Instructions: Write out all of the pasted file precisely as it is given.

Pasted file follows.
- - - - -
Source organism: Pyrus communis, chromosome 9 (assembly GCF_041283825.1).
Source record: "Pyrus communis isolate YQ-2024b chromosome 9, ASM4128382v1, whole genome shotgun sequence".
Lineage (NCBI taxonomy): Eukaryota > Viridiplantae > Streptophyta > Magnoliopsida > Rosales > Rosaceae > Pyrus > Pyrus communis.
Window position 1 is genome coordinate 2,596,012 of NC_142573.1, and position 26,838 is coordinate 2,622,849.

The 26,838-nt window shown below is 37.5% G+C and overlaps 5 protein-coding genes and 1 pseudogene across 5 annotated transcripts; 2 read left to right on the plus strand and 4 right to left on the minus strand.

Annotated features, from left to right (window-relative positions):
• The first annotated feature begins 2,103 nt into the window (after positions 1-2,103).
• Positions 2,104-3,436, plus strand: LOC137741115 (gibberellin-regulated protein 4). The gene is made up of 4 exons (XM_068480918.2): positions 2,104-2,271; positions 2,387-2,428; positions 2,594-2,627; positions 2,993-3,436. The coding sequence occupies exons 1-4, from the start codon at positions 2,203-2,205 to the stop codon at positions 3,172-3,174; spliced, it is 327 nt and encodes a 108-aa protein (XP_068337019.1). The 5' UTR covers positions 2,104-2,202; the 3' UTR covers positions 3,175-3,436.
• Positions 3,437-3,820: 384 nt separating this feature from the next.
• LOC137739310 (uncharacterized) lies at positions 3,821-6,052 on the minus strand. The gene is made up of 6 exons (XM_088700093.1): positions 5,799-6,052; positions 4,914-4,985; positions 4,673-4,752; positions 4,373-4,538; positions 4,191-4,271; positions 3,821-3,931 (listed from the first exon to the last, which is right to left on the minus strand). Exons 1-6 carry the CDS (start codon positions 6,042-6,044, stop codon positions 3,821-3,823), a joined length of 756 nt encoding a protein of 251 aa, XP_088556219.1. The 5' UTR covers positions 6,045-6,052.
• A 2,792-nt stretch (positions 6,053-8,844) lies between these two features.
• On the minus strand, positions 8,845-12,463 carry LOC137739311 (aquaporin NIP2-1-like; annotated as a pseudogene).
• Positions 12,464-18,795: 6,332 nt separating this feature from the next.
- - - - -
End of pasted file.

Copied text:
Source organism: Pyrus communis, chromosome 9 (assembly GCF_041283825.1).
Source record: "Pyrus communis isolate YQ-2024b chromosome 9, ASM4128382v1, whole genome shotgun sequence".
Lineage (NCBI taxonomy): Eukaryota > Viridiplantae > Streptophyta > Magnoliopsida > Rosales > Rosaceae > Pyrus > Pyrus communis.
Window position 1 is genome coordinate 2,596,012 of NC_142573.1, and position 26,838 is coordinate 2,622,849.

The 26,838-nt window shown below is 37.5% G+C and overlaps 5 protein-coding genes and 1 pseudogene across 5 annotated transcripts; 2 read left to right on the plus strand and 4 right to left on the minus strand.

Annotated features, from left to right (window-relative positions):
• The first annotated feature begins 2,103 nt into the window (after positions 1-2,103).
• Positions 2,104-3,436, plus strand: LOC137741115 (gibberellin-regulated protein 4). The gene is made up of 4 exons (XM_068480918.2): positions 2,104-2,271; positions 2,387-2,428; positions 2,594-2,627; positions 2,993-3,436. The coding sequence occupies exons 1-4, from the start codon at positions 2,203-2,205 to the stop codon at positions 3,172-3,174; spliced, it is 327 nt and encodes a 108-aa protein (XP_068337019.1). The 5' UTR covers positions 2,104-2,202; the 3' UTR covers positions 3,175-3,436.
• Positions 3,437-3,820: 384 nt separating this feature from the next.
• LOC137739310 (uncharacterized) lies at positions 3,821-6,052 on the minus strand. The gene is made up of 6 exons (XM_088700093.1): positions 5,799-6,052; positions 4,914-4,985; positions 4,673-4,752; positions 4,373-4,538; positions 4,191-4,271; positions 3,821-3,931 (listed from the first exon to the last, which is right to left on the minus strand). Exons 1-6 carry the CDS (start codon positions 6,042-6,044, stop codon positions 3,821-3,823), a joined length of 756 nt encoding a protein of 251 aa, XP_088556219.1. The 5' UTR covers positions 6,045-6,052.
• A 2,792-nt stretch (positions 6,053-8,844) lies between these two features.
• On the minus strand, positions 8,845-12,463 carry LOC137739311 (aquaporin NIP2-1-like; annotated as a pseudogene).
• Positions 12,464-18,795: 6,332 nt separating this feature from the next.